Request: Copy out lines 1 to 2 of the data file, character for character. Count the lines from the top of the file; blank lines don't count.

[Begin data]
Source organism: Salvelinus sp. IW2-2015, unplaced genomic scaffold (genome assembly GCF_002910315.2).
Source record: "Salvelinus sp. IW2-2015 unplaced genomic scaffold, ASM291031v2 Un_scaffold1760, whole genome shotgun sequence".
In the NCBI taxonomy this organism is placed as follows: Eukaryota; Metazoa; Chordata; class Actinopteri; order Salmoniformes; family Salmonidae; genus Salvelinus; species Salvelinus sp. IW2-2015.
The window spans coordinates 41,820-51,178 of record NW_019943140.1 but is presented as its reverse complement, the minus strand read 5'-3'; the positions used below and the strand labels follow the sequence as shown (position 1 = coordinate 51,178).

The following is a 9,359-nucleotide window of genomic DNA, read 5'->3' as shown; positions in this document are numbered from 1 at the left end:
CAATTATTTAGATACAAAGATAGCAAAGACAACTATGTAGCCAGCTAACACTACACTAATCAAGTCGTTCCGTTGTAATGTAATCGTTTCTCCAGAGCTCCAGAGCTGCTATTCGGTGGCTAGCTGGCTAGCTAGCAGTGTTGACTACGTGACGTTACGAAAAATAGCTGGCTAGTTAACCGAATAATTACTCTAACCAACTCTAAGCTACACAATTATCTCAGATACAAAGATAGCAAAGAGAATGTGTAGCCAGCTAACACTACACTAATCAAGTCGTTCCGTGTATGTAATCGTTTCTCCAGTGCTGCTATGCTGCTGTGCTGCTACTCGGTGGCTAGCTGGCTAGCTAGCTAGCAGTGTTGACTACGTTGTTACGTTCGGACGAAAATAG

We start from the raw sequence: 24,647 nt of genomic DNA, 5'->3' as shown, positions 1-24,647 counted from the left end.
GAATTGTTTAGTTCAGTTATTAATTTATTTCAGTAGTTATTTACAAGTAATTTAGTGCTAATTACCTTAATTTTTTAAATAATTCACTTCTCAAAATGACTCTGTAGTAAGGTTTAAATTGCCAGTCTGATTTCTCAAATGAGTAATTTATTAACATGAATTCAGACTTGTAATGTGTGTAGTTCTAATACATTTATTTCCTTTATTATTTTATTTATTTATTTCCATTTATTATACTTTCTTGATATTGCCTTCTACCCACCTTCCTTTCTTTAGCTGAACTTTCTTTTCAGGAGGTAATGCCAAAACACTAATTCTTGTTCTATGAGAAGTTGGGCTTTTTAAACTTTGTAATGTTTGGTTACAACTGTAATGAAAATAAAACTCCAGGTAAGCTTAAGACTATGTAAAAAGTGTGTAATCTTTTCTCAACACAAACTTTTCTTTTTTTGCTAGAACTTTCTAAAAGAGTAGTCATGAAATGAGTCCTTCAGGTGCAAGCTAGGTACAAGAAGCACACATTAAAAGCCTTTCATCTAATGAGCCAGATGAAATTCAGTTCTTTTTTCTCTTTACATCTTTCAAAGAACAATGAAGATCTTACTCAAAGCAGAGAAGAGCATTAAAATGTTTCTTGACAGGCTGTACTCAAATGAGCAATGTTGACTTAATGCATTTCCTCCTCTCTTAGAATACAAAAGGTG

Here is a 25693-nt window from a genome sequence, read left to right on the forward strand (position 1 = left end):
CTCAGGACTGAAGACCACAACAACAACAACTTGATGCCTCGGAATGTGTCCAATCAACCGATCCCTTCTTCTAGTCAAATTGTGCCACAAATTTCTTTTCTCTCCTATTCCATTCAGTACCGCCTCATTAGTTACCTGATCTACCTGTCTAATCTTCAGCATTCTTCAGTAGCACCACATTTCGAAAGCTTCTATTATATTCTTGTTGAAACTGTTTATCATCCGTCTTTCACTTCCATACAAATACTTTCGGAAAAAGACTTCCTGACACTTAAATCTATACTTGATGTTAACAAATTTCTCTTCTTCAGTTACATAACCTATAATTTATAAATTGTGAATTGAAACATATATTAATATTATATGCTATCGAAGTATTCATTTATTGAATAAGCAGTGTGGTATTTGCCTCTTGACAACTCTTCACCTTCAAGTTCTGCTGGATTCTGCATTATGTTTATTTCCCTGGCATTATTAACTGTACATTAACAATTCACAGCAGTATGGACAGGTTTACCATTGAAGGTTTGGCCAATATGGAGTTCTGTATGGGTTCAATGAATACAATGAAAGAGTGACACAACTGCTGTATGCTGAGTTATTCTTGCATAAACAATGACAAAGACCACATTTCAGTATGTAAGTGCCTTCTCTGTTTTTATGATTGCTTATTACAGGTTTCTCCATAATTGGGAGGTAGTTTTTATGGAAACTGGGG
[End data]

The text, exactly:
Source organism: Salvelinus sp. IW2-2015, unplaced genomic scaffold (genome assembly GCF_002910315.2).
Source record: "Salvelinus sp. IW2-2015 unplaced genomic scaffold, ASM291031v2 Un_scaffold1760, whole genome shotgun sequence".